Breast cancer is rare in men – it makes up less than 1 percent of all cases of the disease, according to the U.S. National Cancer Institute. As stated by HealthDay, a study published in the International Journal of Radiation Oncology, Biology and Physics revealed that 87 percent of the time men opt for a mastectomy to treat the cancer.
This revelation is in stark contrast to 38 percent of women with breast cancer who choose to undergo the procedure. A lumpectomy conserves the breast tissue, and is only chosen by men 5 percent of the time.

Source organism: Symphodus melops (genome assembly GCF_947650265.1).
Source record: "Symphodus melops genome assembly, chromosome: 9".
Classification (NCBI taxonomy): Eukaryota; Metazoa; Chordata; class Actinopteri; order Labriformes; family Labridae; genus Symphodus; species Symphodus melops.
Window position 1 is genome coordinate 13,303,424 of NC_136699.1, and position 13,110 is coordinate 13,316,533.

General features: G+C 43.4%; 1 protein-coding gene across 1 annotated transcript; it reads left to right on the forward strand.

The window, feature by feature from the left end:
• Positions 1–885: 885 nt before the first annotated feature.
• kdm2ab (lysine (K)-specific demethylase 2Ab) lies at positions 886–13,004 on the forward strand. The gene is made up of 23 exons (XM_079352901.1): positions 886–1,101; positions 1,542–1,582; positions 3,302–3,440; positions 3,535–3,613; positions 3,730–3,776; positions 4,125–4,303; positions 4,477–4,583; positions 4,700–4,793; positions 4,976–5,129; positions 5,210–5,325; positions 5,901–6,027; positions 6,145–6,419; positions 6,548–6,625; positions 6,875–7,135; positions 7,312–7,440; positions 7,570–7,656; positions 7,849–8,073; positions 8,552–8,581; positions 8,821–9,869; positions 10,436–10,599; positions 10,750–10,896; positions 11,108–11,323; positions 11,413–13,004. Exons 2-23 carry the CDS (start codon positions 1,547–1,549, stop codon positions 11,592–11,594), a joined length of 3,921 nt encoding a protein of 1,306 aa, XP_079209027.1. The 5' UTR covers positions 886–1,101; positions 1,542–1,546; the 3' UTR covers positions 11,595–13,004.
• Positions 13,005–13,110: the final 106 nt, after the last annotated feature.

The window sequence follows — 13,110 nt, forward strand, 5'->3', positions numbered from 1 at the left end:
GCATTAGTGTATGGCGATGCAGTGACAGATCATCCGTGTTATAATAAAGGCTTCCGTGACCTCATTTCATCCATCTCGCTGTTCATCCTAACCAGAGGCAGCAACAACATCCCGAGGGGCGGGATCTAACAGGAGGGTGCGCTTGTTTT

“I hope people will know there’s a data set showing it’s an appropriate [option] for select men with early stage breast cancer to undergo breast-conserving surgery,” Dr. Rachel Rabinovitch, study author and professor of radiation oncology at the University of Colorado School of Medicine, explained to HealthDay. “That most men are treated with mastectomy for early stage breast cancer is not surprising, but this was a nice opportunity to compare outcomes and raise that issue.”
Just like with breast cancer found in female patients, men can also inherit the genetic mutations that cause the disease. According to the National Cancer Institute, from 5-10 percent of all breast cancer is hereditary.Whizzco